evenings we sat out late with friends at the picnic table and at dusk the bats appeared.
startling and a little frightening, they'd fly right towards you and then
without slowing down
or around you.
we learned not to freak out
they ate the mosquitos, and
they were our bats after all.
sometimes the children danced around as the bats swooped.
bats sleep more than any other mammal, so soon it was dark and they were gone to roost. we never knew where ours lived, never saw them come out of some hole or tree.
we assumed they lived in the old barn two houses up, or maybe even in our garage, altho we never saw one there.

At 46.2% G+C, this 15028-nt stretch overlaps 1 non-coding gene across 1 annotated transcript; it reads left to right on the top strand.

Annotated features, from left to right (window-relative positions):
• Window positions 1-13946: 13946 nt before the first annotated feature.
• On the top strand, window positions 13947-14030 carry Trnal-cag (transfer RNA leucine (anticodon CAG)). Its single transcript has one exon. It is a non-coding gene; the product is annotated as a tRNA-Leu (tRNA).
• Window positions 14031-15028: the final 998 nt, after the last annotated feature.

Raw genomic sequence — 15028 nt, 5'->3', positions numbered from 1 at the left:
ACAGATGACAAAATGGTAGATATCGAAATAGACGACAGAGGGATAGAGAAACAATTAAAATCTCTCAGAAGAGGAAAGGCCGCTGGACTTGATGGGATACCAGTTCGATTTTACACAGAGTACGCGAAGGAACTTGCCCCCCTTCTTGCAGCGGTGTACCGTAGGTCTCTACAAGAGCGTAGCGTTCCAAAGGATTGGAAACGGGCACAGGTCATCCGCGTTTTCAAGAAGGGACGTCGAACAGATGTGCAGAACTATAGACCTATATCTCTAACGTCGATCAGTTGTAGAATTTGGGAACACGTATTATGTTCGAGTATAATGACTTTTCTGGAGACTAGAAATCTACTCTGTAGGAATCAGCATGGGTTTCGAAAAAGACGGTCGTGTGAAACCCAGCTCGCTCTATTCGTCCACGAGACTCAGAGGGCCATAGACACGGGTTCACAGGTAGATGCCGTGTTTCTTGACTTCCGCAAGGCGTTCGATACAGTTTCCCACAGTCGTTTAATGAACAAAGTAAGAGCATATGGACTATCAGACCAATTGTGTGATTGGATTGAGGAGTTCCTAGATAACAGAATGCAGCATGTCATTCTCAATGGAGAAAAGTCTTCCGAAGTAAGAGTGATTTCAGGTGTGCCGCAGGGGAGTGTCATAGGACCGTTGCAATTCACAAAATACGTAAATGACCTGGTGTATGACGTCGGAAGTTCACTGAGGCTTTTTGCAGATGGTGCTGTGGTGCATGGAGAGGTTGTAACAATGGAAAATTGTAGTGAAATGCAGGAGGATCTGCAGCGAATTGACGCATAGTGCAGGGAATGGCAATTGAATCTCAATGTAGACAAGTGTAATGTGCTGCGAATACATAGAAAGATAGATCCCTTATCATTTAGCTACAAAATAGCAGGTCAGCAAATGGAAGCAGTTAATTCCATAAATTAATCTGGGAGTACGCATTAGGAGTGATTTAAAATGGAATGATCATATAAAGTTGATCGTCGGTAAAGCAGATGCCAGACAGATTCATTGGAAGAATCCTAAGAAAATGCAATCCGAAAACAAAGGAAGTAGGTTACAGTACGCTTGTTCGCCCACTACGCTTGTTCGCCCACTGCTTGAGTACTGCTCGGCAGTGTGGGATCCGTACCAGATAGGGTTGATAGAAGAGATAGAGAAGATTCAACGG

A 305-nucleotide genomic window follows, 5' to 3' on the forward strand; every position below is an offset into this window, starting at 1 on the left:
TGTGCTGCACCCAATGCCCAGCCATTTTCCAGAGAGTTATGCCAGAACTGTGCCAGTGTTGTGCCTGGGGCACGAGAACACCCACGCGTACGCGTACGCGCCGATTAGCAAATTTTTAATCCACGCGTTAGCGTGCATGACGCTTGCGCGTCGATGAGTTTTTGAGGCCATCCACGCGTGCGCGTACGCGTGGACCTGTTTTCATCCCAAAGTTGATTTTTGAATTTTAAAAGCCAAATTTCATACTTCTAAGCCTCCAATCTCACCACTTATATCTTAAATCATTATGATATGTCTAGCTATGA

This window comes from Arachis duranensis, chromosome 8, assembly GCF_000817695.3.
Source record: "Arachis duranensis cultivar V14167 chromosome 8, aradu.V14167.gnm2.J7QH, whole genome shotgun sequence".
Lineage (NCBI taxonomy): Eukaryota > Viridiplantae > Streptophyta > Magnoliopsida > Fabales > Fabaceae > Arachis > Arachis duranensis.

one summer a single lone bat lived in the eaves of our back porch and we had to sweep bat shit off the chairs every day.
probably a male, as we read that they live alone, but we called it Nora Batty after the tv character.
each year we had fewer bats it seemed, until we hit six.
in spring we watch for them and count.
they held steady for a few years
against white nose fungus and upgrading of houses,
but this year
there are none.
the empty dusk feels lonely.